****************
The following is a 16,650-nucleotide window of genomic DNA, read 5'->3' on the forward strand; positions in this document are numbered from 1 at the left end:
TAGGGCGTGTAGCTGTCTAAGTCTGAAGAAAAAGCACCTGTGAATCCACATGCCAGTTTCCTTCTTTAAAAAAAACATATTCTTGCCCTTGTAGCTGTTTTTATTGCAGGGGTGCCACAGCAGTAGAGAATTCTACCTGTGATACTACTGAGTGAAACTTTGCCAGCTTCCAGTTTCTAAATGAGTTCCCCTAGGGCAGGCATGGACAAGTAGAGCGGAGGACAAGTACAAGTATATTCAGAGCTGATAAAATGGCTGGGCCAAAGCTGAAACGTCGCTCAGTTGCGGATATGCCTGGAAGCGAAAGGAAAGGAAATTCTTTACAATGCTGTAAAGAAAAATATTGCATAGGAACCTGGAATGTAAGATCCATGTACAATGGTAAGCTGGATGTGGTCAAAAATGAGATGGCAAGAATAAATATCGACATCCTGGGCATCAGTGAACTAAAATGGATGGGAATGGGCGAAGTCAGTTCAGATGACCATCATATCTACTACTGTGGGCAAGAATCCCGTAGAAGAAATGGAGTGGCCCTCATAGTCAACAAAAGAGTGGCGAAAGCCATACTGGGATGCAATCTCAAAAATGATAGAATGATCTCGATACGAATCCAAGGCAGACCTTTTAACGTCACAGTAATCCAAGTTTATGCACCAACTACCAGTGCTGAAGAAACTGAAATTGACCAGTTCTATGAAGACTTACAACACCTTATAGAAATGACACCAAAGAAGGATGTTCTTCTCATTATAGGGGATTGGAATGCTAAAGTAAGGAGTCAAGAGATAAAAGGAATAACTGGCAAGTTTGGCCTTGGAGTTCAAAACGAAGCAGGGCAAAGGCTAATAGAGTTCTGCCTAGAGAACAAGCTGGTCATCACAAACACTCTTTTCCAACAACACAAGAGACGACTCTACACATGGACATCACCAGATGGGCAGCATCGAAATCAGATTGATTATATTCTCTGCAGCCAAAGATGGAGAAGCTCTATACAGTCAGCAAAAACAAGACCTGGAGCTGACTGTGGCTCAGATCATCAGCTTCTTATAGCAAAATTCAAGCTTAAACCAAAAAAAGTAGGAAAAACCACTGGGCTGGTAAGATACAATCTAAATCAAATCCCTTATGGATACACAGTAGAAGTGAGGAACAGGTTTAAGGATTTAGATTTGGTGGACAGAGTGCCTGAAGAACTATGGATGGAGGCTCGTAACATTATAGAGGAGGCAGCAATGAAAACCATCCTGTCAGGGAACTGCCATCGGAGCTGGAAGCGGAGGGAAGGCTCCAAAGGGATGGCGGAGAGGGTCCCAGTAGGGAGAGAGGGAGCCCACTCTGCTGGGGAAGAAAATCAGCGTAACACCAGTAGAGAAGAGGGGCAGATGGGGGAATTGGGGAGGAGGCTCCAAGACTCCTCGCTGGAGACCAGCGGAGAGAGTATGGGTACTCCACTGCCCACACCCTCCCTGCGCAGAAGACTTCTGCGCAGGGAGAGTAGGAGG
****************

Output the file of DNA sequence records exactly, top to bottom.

The following is a 16,650-nucleotide window of genomic DNA, read 5'->3' on the forward strand; positions in this document are numbered from 1 at the left end:
TAGGGCGTGTAGCTGTCTAAGTCTGAAGAAAAAGCACCTGTGAATCCACATGCCAGTTTCCTTCTTTAAAAAAAACATATTCTTGCCCTTGTAGCTGTTTTTATTGCAGGGGTGCCACAGCAGTAGAGAATTCTACCTGTGATACTACTGAGTGAAACTTTGCCAGCTTCCAGTTTCTAAATGAGTTCCCCTAGGGCAGGCATGGACAAGTAGAGCGGAGGACAAGTACAAGTATATTCAGAGCTGATAAAATGGCTGGGCCAAAGCTGAAACGTCGCTCAGTTGCGGATATGCCTGGAAGCGAAAGGAAAGGAAATTCTTTACAATGCTGTAAAGAAAAATATTGCATAGGAACCTGGAATGTAAGATCCATGTACAATGGTAAGCTGGATGTGGTCAAAAATGAGATGGCAAGAATAAATATCGACATCCTGGGCATCAGTGAACTAAAATGGATGGGAATGGGCGAAGTCAGTTCAGATGACCATCATATCTACTACTGTGGGCAAGAATCCCGTAGAAGAAATGGAGTGGCCCTCATAGTCAACAAAAGAGTGGCGAAAGCCATACTGGGATGCAATCTCAAAAATGATAGAATGATCTCGATACGAATCCAAGGCAGACCTTTTAACGTCACAGTAATCCAAGTTTATGCACCAACTACCAGTGCTGAAGAAACTGAAATTGACCAGTTCTATGAAGACTTACAACACCTTATAGAAATGACACCAAAGAAGGATGTTCTTCTCATTATAGGGGATTGGAATGCTAAAGTAAGGAGTCAAGAGATAAAAGGAATAACTGGCAAGTTTGGCCTTGGAGTTCAAAACGAAGCAGGGCAAAGGCTAATAGAGTTCTGCCTAGAGAACAAGCTGGTCATCACAAACACTCTTTTCCAACAACACAAGAGACGACTCTACACATGGACATCACCAGATGGGCAGCATCGAAATCAGATTGATTATATTCTCTGCAGCCAAAGATGGAGAAGCTCTATACAGTCAGCAAAAACAAGACCTGGAGCTGACTGTGGCTCAGATCATCAGCTTCTTATAGCAAAATTCAAGCTTAAACCAAAAAAAGTAGGAAAAACCACTGGGCTGGTAAGATACAATCTAAATCAAATCCCTTATGGATACACAGTAGAAGTGAGGAACAGGTTTAAGGATTTAGATTTGGTGGACAGAGTGCCTGAAGAACTATGGATGGAGGCTCGTAACATTATAGAGGAGGCAGCAATGAAAACCATCCTGTCAGGGAACTGCCATCGGAGCTGGAAGCGGAGGGAAGGCTCCAAAGGGATGGCGGAGAGGGTCCCAGTAGGGAGAGAGGGAGCCCACTCTGCTGGGGAAGAAAATCAGCGTAACACCAGTAGAGAAGAGGGGCAGATGGGGGAATTGGGGAGGAGGCTCCAAGACTCCTCGCTGGAGACCAGCGGAGAGAGTATGGGTACTCCACTGCCCACACCCTCCCTGCGCAGAAGACTTCTGCGCAGGGAGAGTAGGAGG